Officials seek emergency funding for Route 30 landslide in East Pittsburgh
Pennsylvania is close to granting a disaster declaration for Allegheny County, which would unlock state funds to repair public property destroyed by landslides since February, including one that collapsed a section of Route 30 Saturday in East Pittsburgh.
It would be the first time the state has issued a disaster declaration to the county for landslides, as far as county officials are aware, said Amie Downs, county spokeswoman.
County officials are finalizing a list of costs for damage resulting from the slides since mid-February — a figure that will be in the tens of millions of dollars, said Matt Brown, the county's chief of emergency services.
The first landslide to be counted occurred Feb. 15 along Forward Avenue in Squirrel Hill, Downs said.
If the state disaster declaration is issued, it will unlock state funding to help repair Route 30 and other roads impacted by slides, as well as emergency management and clean up, Downs said.
It's not clear how much money that would be, though.
“The state has very limited opportunities for doing that kind of thing and very limited funds,” Gov. Tom Wolf told reporters after touring the damage to the roadway and the properties along Electric Avenue in East Pittsburgh.
The county also is nearing the higher threshold for a federal state of emergency, which would qualify it to receive federal funds, Downs said.
“We're going to go ahead and continue gathering those costs, and if we make a determination that we're going to meet those thresholds, the governor will send a letter to the president,” said Richard Flinn, director of the Pennsylvania Emergency Management Agency.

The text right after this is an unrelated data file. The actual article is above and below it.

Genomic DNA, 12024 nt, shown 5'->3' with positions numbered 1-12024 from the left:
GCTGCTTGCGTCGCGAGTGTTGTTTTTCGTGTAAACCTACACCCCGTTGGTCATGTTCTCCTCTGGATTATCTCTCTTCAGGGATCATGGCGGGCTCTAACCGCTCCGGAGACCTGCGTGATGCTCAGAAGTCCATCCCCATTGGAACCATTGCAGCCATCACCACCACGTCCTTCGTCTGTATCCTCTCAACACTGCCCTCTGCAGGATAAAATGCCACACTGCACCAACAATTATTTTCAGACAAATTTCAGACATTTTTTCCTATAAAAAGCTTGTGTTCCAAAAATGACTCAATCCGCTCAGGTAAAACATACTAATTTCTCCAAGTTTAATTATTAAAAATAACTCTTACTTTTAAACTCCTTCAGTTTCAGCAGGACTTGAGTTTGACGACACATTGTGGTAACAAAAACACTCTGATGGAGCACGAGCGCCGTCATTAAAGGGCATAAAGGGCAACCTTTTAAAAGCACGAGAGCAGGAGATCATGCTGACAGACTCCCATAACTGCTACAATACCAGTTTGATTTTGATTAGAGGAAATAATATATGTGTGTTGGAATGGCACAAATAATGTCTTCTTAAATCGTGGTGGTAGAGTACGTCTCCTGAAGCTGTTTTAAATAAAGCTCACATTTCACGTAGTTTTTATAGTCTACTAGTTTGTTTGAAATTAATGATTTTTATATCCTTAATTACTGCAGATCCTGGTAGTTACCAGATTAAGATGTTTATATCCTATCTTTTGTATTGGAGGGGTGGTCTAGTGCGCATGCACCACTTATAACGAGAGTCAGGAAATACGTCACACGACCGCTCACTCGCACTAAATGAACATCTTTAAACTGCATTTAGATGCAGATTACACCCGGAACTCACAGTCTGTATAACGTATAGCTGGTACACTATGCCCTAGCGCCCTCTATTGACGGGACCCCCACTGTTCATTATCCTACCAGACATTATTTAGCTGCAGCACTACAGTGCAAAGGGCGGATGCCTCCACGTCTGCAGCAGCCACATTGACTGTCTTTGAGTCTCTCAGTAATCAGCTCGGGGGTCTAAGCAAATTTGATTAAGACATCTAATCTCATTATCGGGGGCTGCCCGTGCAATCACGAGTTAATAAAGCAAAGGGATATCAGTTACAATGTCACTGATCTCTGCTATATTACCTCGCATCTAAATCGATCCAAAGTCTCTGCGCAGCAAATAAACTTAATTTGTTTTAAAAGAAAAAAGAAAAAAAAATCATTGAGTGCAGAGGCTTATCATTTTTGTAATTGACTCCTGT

A state disaster declaration for individual assistance would provide state money for the private property lost — including two apartment buildings and a house on Electric Avenue — but the county is not near that threshold, Downs said.
Thirty-one people were forced to leave their apartments because of the slide, as well as a family living in a house on a hill, officials have said. They are staying with relatives and in hotels paid for by PennDOT. Some of them will likely be able to return to their apartments. Residents of the two buildings that have been demolished, and the house that will be demolished, will be seeking new homes.
“The fact that people had to go through this is tragic,” Wolf said.
Timeline for repairs
Pennsylvania Department of Transportation Secretary Leslie Richards said it will take a minimum of two to three months for crews to repair Route 30.
“You're looking at a major construction project,” Wolf said. “They don't happen overnight. We've got to do it right, and we're going to do it right.”
Officials will be working the next few days to confirm the cause of the slide, Richards said.
One contributing factor was the large amount of rain the county has received in recent months — almost 10 inches from Feb. 14 to April 4, Brown said.
PennDOT crews are drilling four additional boring holes, said Cheryl Moon-Sirianni, PennDOT District 11 executive.
“As soon as those additional borings are made, they can finalize the design,” Moon-Sirianni said. “We're hoping within a few weeks to at least have a contractor on board gearing up, getting ready to start construction on repairs.”
There are about 70 active slides in PennDOT District 11, which includes Allegheny, Beaver and Lawrence counties, Moon-Sirianni has said.
Officials will explore whether they can prevent landslides, Wolf said.
“You can't control Mother Nature, but there are some things maybe you can do to better prepare for it in the future. We'll try to do that,” Wolf said.